Section 504(a) of the Rehabilitation Act of 1973 protects "otherwise qualified individual[s]" from discrimination on account of disability. 29 U.S.C. § 794(a). The purpose of the Act is to provide even-handed treatment of qualified disabled persons and to prevent discrimination based on a perceived inability to function in a particular context. In order to make out a prima facie case of discrimination under the Rehabilitation Act, Knapp must demonstrate that (1) he is a "disabled" individual, (2) he is "otherwise qualified" for the program sought, (3) he is excluded from the program solely because of the disability, and (4) the program from which he is excluded is part of a federally funded program. Byrne v. Board of Educ., School of West Allis-West Milwaukee, 979 F.2d 560, 563 (7th Cir. 1992).

 In deciding a case under the Rehabilitation Act the rational basis test is not applicable. Pushkin v. Regents of University of Colorado, 658 F.2d 1372, 1383-84 (10th Cir. 1981). The statute by its very terms does not provide that a recipient of federal financial assistance may discriminate against an individual on the basis of a handicap, even if there is a rational basis for so discriminating. Id. at 1384. The inquiry is whether the University has, in fact, discriminated on the basis of handicap. Id.

 Northwestern admits that it receives federal financial assistance and that it has disqualified Knapp from playing solely because of his cardiovascular impairment. Thus, the only remaining issues are whether Knapp is "disabled" within the meaning of the statute and whether he is "otherwise qualified" to play intercollegiate basketball.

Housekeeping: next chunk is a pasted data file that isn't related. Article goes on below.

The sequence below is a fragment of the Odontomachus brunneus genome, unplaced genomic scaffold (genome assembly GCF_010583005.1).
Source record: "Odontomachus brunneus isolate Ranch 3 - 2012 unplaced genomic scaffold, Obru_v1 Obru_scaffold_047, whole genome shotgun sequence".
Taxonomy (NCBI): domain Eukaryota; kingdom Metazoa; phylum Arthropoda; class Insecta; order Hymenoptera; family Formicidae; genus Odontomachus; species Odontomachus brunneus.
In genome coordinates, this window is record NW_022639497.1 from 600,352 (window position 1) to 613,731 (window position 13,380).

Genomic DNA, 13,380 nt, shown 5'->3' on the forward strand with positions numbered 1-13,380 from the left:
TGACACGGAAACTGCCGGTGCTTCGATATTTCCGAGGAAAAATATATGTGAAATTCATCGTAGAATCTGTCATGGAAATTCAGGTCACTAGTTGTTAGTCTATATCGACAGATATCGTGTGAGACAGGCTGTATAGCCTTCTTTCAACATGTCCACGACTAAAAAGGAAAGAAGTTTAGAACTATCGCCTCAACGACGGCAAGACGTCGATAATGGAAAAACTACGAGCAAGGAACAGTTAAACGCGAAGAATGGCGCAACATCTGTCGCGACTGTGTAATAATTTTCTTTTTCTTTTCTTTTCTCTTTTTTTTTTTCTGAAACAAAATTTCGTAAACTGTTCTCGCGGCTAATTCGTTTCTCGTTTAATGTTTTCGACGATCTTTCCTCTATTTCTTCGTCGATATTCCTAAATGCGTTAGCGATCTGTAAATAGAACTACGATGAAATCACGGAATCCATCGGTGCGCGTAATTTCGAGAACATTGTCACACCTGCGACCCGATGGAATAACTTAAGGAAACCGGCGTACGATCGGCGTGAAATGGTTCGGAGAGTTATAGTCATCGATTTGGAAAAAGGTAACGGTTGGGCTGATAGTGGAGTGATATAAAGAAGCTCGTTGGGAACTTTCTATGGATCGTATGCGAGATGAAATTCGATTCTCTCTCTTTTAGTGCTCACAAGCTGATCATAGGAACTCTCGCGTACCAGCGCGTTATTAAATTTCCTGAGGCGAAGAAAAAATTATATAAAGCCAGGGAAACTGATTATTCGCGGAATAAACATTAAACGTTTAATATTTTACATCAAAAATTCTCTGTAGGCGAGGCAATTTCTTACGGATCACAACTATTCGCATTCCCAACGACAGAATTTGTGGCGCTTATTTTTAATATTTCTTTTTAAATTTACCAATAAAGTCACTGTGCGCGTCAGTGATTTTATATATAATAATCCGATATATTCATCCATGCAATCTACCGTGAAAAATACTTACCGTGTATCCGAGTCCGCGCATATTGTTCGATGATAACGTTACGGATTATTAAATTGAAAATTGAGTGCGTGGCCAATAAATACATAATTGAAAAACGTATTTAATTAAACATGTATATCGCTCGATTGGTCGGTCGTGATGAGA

(1) The Rehabilitation Act defines a "disabled" individual as a person who has a physical impairment that substantially limits one or more of his major life activities. 29 U.S.C. § 706(8)(B). Whether a person is "disabled" within the meaning of the Act should be determined on a case by case basis. Byrne, 979 F.2d at 565. There is no question that Northwestern regards Knapp as having a permanent cardiovascular impairment constituting a physical impairment under the Act. However, Northwestern argues that intercollegiate basketball is not a "substantial life activity" and that Knapp has not been "substantially limited" in participating in the sport.

 Intercollegiate sports play a major role in a student's education and learning process. This has been recognized by several courts that have found physical education and participation in athletic activities on college campuses to be an important part of the educational process. See, e.g., Pahulu, 897 F. Supp. at 1391-92. The regulations promulgated pursuant to the Rehabilitation Act support this viewpoint by prohibiting universities from discriminating against qualified disabled athletes who are to have an equal opportunity for participation in intercollegiate athletics. The regulations specifically state that "in providing . . . athletics . . . to any of its students, a recipient to which this subpart applies may not discriminate on the basis of handicap. A ...